Today's post is written by Dr. Robert Hunt, Director of Global Theological Education, Professor of Christian Mission and Interreligious Relations, and Director of the Center for Evangelism at Perkins School of Theology. It is the third of a three-part series.
As I explain in the first post in this series, within the last 25 years, the United States has adopted two laws intended to widen the protection given to the “free exercise of religion”: the Religious Freedom Restoration Act of 1993 (RFRA) and the Religious Land Use and Institutionalized Persons Act of 2000 (RLUIPA).
Have RFRA and RLUIPA benefited Christian witness to the gospel? No, as I explained in my last post, because there is no biblical or apostolic precedent for Christians advancing their mission by asserting special rights to freedom of religion within a secular political system.
Perhaps, though, these laws might be merely harmless, as long as Christians aren’t overly insistent on their own interests under these laws.
To assess this claim, we need to look at the presuppositions behind the law, not just the law’s impact. How does the framing of religious freedom in RFRA and RLUIPA compare to Christian understandings of the exercise of religion and the invitation to Christian discipleship?
Religion Freedom and Community
In scripture, Christian faith in God is always located in both a community and its tradition. The same is true of virtually all religious traditions. In Christian scripture, the first religion, to use the term anachronistically, is that of Abraham and his family, followed by the religion of Israel established at Sinai. In the Old Testament, it is communities, whether families, clans, tribes, or nations that possess what in modern terms we call religion. Similarly, the first Christians are Christians in community, a community so tightly bound that its members’ personal financial decisions and family relationships are a matter of community concern. "For where two or three are gathered in my name, I am there among them." (Matthew 18:20 NRSV)
Moreover, this Christian community continually locates itself in the longer tradition of Abraham and Israel, to the extent that Jewish scripture becomes its scripture. And it locates itself in the traditions of Jesus and the apostles, which become the normative basis for all its teaching. Finally, these “Old and New Testaments” give birth to a tradition of teaching that ultimately gives birth to the communal creeds and liturgies of the Catholic and Orthodox churches and their offspring.
In terms of freedom, the first Christians and their successors asserted their freedom by both choosing to be followers of Christ, joining in the tradition and community of Christ, and by both expressing their faith in public and by expressing it in ways the benefited the public. They never claimed personal exemptions from the law or serving the public good.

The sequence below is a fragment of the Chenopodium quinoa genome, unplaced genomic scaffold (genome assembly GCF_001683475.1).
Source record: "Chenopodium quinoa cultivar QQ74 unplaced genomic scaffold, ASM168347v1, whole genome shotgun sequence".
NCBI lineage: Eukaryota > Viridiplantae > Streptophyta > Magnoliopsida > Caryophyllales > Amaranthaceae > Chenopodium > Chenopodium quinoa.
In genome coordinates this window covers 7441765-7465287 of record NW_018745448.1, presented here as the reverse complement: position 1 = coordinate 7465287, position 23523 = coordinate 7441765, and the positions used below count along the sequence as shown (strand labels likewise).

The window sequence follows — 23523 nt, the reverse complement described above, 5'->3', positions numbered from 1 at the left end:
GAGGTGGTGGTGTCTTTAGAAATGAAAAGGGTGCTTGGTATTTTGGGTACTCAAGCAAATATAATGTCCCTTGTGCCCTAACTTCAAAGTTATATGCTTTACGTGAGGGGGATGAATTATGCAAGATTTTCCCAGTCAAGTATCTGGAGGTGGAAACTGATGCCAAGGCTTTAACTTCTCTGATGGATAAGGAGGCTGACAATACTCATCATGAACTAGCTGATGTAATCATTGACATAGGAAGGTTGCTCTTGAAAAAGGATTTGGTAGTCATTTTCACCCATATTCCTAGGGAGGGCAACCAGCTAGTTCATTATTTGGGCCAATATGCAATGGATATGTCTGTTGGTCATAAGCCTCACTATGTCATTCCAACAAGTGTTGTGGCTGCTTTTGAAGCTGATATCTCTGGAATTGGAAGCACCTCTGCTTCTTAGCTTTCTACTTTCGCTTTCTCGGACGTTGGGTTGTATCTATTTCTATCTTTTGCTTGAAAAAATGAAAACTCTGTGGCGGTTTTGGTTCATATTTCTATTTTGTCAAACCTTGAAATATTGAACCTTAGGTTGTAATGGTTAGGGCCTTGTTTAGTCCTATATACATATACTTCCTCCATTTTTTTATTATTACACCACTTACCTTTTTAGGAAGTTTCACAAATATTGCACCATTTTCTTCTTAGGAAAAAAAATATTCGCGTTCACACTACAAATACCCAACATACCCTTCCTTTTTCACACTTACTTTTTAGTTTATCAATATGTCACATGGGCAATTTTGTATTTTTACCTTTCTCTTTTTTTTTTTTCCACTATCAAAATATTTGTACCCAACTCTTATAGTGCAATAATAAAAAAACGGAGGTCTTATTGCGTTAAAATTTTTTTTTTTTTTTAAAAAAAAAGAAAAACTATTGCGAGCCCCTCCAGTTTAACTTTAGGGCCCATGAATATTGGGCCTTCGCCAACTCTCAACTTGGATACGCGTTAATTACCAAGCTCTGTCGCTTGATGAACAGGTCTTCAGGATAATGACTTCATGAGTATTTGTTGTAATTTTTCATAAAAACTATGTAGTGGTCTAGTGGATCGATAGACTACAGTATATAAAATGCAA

Matthew 5:38–42: “You have heard that it was said, ‘An eye for an eye and a tooth for a tooth.’ But I say to you, Do not resist an evildoer. But if anyone strikes you on the right cheek, turn the other also; and if anyone wants to sue you and take your coat, give your cloak as well; and if anyone forces you to go one mile, go also the second mile. Give to everyone who begs from you, and do not refuse anyone who wants to borrow from you.
The RFRA and RLUIPA advance an understanding of religion, and religious freedom, that undermines this traditional understanding of religious faith and replaces it with one that is individual, idiosyncratic, and unconcerned with the public good. These laws ratify a cultural environment in which the fundamental invitation of the gospel, an invitation into community that will be a light to the nations, is undermined.
What To Make of Modern Religious Freedom
For more than 200 years, Christianity thrived in the United States. Christians have every reason to be grateful for, and supportive of the first amendment and the Bill of Rights. It not only affirms the fundamental freedom and equality of human beings taught in scripture, it has given us the freedom to witness to Jesus Christ without coercion and without dependence on the powers and principalities of the world.
In situations where free expression of the gospel conflicts with the law, it has provided a legal basis for Christians to be part of a discourse over the role of religion in society. Most importantly, its understanding of freedom of religion in relation to the public good is consistent with a Christian understanding of both religion and the public good.
The aforementioned legislative efforts to strengthen or extend the right of freedom of religion in the Constitution (RFRA and RLUIPA), however, actually undermine a Christian understanding of religion, weaken the Christian witness to the gospel, and undermine the rights of others.
It is strange in our time that religious people and communities that claim to serve an omnipotent God should feel threatened by social change. But stranger still is an assertion that the religion of Christ crucified will be rescued from the corrosive effects of secularism by pleading a special privilege for Christians to humiliate others and harm their neighbors based on laws that ratify a secular understanding of religion.